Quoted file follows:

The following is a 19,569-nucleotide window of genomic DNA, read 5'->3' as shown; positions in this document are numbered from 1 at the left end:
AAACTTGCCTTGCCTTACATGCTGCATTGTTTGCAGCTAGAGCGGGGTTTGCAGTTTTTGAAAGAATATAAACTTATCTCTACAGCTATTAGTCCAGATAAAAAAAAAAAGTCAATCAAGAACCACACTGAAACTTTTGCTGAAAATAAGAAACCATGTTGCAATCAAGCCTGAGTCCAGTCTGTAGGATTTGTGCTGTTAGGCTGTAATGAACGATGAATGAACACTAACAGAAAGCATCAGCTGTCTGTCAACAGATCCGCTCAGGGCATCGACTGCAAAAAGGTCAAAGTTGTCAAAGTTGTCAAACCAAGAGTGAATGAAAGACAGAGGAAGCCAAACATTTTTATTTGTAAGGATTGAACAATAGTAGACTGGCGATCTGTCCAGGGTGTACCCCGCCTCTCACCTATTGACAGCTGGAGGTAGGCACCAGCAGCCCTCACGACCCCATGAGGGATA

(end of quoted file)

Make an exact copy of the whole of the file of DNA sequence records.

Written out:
The following is a 19,569-nucleotide window of genomic DNA, read 5'->3' as shown; positions in this document are numbered from 1 at the left end:
AAACTTGCCTTGCCTTACATGCTGCATTGTTTGCAGCTAGAGCGGGGTTTGCAGTTTTTGAAAGAATATAAACTTATCTCTACAGCTATTAGTCCAGATAAAAAAAAAAAGTCAATCAAGAACCACACTGAAACTTTTGCTGAAAATAAGAAACCATGTTGCAATCAAGCCTGAGTCCAGTCTGTAGGATTTGTGCTGTTAGGCTGTAATGAACGATGAATGAACACTAACAGAAAGCATCAGCTGTCTGTCAACAGATCCGCTCAGGGCATCGACTGCAAAAAGGTCAAAGTTGTCAAAGTTGTCAAACCAAGAGTGAATGAAAGACAGAGGAAGCCAAACATTTTTATTTGTAAGGATTGAACAATAGTAGACTGGCGATCTGTCCAGGGTGTACCCCGCCTCTCACCTATTGACAGCTGGAGGTAGGCACCAGCAGCCCTCACGACCCCATGAGGGATA